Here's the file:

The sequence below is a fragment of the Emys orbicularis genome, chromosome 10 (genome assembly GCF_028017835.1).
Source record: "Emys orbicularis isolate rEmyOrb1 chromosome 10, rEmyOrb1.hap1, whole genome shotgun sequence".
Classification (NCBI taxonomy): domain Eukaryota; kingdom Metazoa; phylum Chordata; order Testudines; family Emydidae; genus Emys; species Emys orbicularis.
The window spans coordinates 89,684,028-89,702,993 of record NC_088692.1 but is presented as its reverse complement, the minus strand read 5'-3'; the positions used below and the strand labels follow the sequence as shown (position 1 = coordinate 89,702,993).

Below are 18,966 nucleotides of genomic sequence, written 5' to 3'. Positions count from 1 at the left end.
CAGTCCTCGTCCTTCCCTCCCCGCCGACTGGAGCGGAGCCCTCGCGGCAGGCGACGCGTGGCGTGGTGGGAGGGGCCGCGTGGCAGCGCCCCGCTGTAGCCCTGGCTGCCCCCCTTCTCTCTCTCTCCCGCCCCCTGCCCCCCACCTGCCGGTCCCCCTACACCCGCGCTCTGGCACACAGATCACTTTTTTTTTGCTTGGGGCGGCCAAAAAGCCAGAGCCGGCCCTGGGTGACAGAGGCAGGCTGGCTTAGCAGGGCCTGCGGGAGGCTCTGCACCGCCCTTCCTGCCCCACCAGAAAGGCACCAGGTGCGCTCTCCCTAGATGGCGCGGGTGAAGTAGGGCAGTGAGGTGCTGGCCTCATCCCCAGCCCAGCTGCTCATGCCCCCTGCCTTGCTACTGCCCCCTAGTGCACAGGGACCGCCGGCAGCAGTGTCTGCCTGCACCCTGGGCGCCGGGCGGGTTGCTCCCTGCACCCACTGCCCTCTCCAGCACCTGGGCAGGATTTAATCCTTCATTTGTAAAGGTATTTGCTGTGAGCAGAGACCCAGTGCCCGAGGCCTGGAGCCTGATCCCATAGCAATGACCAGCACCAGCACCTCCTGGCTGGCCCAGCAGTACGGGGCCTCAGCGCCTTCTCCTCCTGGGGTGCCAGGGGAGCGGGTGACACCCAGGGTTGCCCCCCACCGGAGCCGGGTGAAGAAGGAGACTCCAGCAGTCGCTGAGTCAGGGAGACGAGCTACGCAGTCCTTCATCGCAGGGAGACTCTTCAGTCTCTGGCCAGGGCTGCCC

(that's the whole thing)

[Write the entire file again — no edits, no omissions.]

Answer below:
The sequence below is a fragment of the Emys orbicularis genome, chromosome 10 (genome assembly GCF_028017835.1).
Source record: "Emys orbicularis isolate rEmyOrb1 chromosome 10, rEmyOrb1.hap1, whole genome shotgun sequence".
Classification (NCBI taxonomy): domain Eukaryota; kingdom Metazoa; phylum Chordata; order Testudines; family Emydidae; genus Emys; species Emys orbicularis.
The window spans coordinates 89,684,028-89,702,993 of record NC_088692.1 but is presented as its reverse complement, the minus strand read 5'-3'; the positions used below and the strand labels follow the sequence as shown (position 1 = coordinate 89,702,993).

Below are 18,966 nucleotides of genomic sequence, written 5' to 3'. Positions count from 1 at the left end.
CAGTCCTCGTCCTTCCCTCCCCGCCGACTGGAGCGGAGCCCTCGCGGCAGGCGACGCGTGGCGTGGTGGGAGGGGCCGCGTGGCAGCGCCCCGCTGTAGCCCTGGCTGCCCCCCTTCTCTCTCTCTCCCGCCCCCTGCCCCCCACCTGCCGGTCCCCCTACACCCGCGCTCTGGCACACAGATCACTTTTTTTTTGCTTGGGGCGGCCAAAAAGCCAGAGCCGGCCCTGGGTGACAGAGGCAGGCTGGCTTAGCAGGGCCTGCGGGAGGCTCTGCACCGCCCTTCCTGCCCCACCAGAAAGGCACCAGGTGCGCTCTCCCTAGATGGCGCGGGTGAAGTAGGGCAGTGAGGTGCTGGCCTCATCCCCAGCCCAGCTGCTCATGCCCCCTGCCTTGCTACTGCCCCCTAGTGCACAGGGACCGCCGGCAGCAGTGTCTGCCTGCACCCTGGGCGCCGGGCGGGTTGCTCCCTGCACCCACTGCCCTCTCCAGCACCTGGGCAGGATTTAATCCTTCATTTGTAAAGGTATTTGCTGTGAGCAGAGACCCAGTGCCCGAGGCCTGGAGCCTGATCCCATAGCAATGACCAGCACCAGCACCTCCTGGCTGGCCCAGCAGTACGGGGCCTCAGCGCCTTCTCCTCCTGGGGTGCCAGGGGAGCGGGTGACACCCAGGGTTGCCCCCCACCGGAGCCGGGTGAAGAAGGAGACTCCAGCAGTCGCTGAGTCAGGGAGACGAGCTACGCAGTCCTTCATCGCAGGGAGACTCTTCAGTCTCTGGCCAGGGCTGCCC